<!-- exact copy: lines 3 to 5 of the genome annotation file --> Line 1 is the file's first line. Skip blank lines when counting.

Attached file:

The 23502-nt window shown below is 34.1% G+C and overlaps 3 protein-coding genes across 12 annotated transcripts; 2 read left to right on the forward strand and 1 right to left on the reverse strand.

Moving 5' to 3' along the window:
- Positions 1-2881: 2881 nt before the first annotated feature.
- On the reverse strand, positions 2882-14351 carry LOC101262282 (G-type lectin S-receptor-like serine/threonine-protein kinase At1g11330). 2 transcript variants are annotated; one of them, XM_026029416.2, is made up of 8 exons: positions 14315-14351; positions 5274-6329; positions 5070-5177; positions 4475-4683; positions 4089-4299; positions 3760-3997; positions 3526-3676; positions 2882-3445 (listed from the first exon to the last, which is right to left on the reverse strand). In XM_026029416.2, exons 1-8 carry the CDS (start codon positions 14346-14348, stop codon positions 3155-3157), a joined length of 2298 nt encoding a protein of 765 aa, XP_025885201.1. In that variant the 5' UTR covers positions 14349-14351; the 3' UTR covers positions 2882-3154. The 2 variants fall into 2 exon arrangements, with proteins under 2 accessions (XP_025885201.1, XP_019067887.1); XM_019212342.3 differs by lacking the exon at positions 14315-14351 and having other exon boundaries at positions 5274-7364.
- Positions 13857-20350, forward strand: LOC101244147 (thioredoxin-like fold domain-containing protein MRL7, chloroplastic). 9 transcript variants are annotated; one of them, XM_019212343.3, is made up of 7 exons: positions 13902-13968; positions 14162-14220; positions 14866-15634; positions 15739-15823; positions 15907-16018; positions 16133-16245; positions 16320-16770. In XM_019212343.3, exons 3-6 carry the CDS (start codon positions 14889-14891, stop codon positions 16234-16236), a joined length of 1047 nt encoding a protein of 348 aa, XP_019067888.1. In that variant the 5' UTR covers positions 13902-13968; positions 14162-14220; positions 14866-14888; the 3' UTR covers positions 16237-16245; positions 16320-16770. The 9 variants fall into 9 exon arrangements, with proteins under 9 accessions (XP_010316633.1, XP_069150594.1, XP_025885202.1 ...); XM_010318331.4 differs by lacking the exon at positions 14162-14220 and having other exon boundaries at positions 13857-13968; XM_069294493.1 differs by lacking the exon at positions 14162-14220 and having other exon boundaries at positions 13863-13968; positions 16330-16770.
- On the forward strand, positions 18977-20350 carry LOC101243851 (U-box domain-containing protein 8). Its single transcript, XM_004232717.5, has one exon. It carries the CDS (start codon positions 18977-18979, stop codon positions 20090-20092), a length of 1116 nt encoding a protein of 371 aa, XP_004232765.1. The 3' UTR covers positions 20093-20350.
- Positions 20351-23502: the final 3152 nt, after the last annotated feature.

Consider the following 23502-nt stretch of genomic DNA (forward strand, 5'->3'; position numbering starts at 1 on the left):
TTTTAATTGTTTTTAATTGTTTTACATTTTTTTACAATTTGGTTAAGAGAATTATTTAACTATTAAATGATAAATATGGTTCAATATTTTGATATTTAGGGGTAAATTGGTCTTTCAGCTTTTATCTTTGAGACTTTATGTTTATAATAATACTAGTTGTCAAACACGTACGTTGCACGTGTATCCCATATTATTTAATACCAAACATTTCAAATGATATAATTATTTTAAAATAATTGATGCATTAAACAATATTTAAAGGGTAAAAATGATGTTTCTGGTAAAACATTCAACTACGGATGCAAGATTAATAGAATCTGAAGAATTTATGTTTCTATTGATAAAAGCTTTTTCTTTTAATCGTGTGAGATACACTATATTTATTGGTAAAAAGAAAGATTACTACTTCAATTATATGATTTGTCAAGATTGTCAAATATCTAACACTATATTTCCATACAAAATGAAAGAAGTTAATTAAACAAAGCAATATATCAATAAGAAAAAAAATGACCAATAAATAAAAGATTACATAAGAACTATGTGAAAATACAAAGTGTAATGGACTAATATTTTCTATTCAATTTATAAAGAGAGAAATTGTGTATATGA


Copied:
- Positions 1-2881: 2881 nt before the first annotated feature.
- On the reverse strand, positions 2882-14351 carry LOC101262282 (G-type lectin S-receptor-like serine/threonine-protein kinase At1g11330). 2 transcript variants are annotated; one of them, XM_026029416.2, is made up of 8 exons: positions 14315-14351; positions 5274-6329; positions 5070-5177; positions 4475-4683; positions 4089-4299; positions 3760-3997; positions 3526-3676; positions 2882-3445 (listed from the first exon to the last, which is right to left on the reverse strand). In XM_026029416.2, exons 1-8 carry the CDS (start codon positions 14346-14348, stop codon positions 3155-3157), a joined length of 2298 nt encoding a protein of 765 aa, XP_025885201.1. In that variant the 5' UTR covers positions 14349-14351; the 3' UTR covers positions 2882-3154. The 2 variants fall into 2 exon arrangements, with proteins under 2 accessions (XP_025885201.1, XP_019067887.1); XM_019212342.3 differs by lacking the exon at positions 14315-14351 and having other exon boundaries at positions 5274-7364.
- Positions 13857-20350, forward strand: LOC101244147 (thioredoxin-like fold domain-containing protein MRL7, chloroplastic). 9 transcript variants are annotated; one of them, XM_019212343.3, is made up of 7 exons: positions 13902-13968; positions 14162-14220; positions 14866-15634; positions 15739-15823; positions 15907-16018; positions 16133-16245; positions 16320-16770. In XM_019212343.3, exons 3-6 carry the CDS (start codon positions 14889-14891, stop codon positions 16234-16236), a joined length of 1047 nt encoding a protein of 348 aa, XP_019067888.1. In that variant the 5' UTR covers positions 13902-13968; positions 14162-14220; positions 14866-14888; the 3' UTR covers positions 16237-16245; positions 16320-16770. The 9 variants fall into 9 exon arrangements, with proteins under 9 accessions (XP_010316633.1, XP_069150594.1, XP_025885202.1 ...); XM_010318331.4 differs by lacking the exon at positions 14162-14220 and having other exon boundaries at positions 13857-13968; XM_069294493.1 differs by lacking the exon at positions 14162-14220 and having other exon boundaries at positions 13863-13968; positions 16330-16770.